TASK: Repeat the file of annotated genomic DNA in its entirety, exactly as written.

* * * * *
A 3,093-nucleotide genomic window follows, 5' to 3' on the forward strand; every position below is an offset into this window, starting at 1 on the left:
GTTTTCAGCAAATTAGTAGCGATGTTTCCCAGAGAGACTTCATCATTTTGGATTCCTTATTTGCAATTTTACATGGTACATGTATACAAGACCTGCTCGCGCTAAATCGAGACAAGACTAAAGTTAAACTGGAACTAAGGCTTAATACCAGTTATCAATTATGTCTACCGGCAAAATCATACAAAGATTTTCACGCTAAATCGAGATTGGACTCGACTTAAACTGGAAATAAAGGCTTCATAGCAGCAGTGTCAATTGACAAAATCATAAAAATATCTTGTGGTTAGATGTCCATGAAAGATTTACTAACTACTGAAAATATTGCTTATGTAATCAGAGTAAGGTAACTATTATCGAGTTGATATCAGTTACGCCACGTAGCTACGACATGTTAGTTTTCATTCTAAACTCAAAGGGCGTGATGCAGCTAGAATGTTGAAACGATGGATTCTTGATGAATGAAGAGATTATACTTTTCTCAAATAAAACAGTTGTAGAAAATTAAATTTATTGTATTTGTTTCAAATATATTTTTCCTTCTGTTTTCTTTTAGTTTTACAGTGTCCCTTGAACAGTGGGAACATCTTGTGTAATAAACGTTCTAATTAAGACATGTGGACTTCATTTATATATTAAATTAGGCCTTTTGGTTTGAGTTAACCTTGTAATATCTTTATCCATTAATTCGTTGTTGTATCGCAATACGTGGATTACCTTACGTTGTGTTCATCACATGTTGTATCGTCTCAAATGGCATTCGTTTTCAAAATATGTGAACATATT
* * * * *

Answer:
A 3,093-nucleotide genomic window follows, 5' to 3' on the forward strand; every position below is an offset into this window, starting at 1 on the left:
GTTTTCAGCAAATTAGTAGCGATGTTTCCCAGAGAGACTTCATCATTTTGGATTCCTTATTTGCAATTTTACATGGTACATGTATACAAGACCTGCTCGCGCTAAATCGAGACAAGACTAAAGTTAAACTGGAACTAAGGCTTAATACCAGTTATCAATTATGTCTACCGGCAAAATCATACAAAGATTTTCACGCTAAATCGAGATTGGACTCGACTTAAACTGGAAATAAAGGCTTCATAGCAGCAGTGTCAATTGACAAAATCATAAAAATATCTTGTGGTTAGATGTCCATGAAAGATTTACTAACTACTGAAAATATTGCTTATGTAATCAGAGTAAGGTAACTATTATCGAGTTGATATCAGTTACGCCACGTAGCTACGACATGTTAGTTTTCATTCTAAACTCAAAGGGCGTGATGCAGCTAGAATGTTGAAACGATGGATTCTTGATGAATGAAGAGATTATACTTTTCTCAAATAAAACAGTTGTAGAAAATTAAATTTATTGTATTTGTTTCAAATATATTTTTCCTTCTGTTTTCTTTTAGTTTTACAGTGTCCCTTGAACAGTGGGAACATCTTGTGTAATAAACGTTCTAATTAAGACATGTGGACTTCATTTATATATTAAATTAGGCCTTTTGGTTTGAGTTAACCTTGTAATATCTTTATCCATTAATTCGTTGTTGTATCGCAATACGTGGATTACCTTACGTTGTGTTCATCACATGTTGTATCGTCTCAAATGGCATTCGTTTTCAAAATATGTGAACATATT